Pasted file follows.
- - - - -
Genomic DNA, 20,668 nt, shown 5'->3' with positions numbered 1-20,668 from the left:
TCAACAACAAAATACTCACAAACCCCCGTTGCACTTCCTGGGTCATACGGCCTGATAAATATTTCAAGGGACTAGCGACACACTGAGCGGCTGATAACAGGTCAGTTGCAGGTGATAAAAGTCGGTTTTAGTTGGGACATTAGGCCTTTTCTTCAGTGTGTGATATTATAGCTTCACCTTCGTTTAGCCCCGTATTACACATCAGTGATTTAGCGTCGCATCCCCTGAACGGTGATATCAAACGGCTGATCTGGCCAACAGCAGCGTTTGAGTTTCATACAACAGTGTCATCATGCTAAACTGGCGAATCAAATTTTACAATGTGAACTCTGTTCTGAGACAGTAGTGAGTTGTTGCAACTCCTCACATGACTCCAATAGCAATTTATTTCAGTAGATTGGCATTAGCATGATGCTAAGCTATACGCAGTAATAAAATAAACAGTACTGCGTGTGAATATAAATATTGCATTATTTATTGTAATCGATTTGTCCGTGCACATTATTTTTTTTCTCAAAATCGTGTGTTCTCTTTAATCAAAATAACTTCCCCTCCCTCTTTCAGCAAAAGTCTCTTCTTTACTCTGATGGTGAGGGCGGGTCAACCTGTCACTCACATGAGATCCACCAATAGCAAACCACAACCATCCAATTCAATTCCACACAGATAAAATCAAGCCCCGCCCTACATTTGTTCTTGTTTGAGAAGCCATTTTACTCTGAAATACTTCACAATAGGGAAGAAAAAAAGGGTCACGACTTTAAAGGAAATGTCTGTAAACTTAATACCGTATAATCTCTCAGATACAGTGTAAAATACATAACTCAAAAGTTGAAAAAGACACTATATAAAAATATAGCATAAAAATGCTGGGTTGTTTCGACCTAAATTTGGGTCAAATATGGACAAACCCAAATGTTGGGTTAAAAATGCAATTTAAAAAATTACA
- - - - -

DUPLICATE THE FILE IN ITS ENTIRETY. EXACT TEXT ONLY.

Genomic DNA, 20,668 nt, shown 5'->3' with positions numbered 1-20,668 from the left:
TCAACAACAAAATACTCACAAACCCCCGTTGCACTTCCTGGGTCATACGGCCTGATAAATATTTCAAGGGACTAGCGACACACTGAGCGGCTGATAACAGGTCAGTTGCAGGTGATAAAAGTCGGTTTTAGTTGGGACATTAGGCCTTTTCTTCAGTGTGTGATATTATAGCTTCACCTTCGTTTAGCCCCGTATTACACATCAGTGATTTAGCGTCGCATCCCCTGAACGGTGATATCAAACGGCTGATCTGGCCAACAGCAGCGTTTGAGTTTCATACAACAGTGTCATCATGCTAAACTGGCGAATCAAATTTTACAATGTGAACTCTGTTCTGAGACAGTAGTGAGTTGTTGCAACTCCTCACATGACTCCAATAGCAATTTATTTCAGTAGATTGGCATTAGCATGATGCTAAGCTATACGCAGTAATAAAATAAACAGTACTGCGTGTGAATATAAATATTGCATTATTTATTGTAATCGATTTGTCCGTGCACATTATTTTTTTTCTCAAAATCGTGTGTTCTCTTTAATCAAAATAACTTCCCCTCCCTCTTTCAGCAAAAGTCTCTTCTTTACTCTGATGGTGAGGGCGGGTCAACCTGTCACTCACATGAGATCCACCAATAGCAAACCACAACCATCCAATTCAATTCCACACAGATAAAATCAAGCCCCGCCCTACATTTGTTCTTGTTTGAGAAGCCATTTTACTCTGAAATACTTCACAATAGGGAAGAAAAAAAGGGTCACGACTTTAAAGGAAATGTCTGTAAACTTAATACCGTATAATCTCTCAGATACAGTGTAAAATACATAACTCAAAAGTTGAAAAAGACACTATATAAAAATATAGCATAAAAATGCTGGGTTGTTTCGACCTAAATTTGGGTCAAATATGGACAAACCCAAATGTTGGGTTAAAAATGCAATTTAAAAAATTACA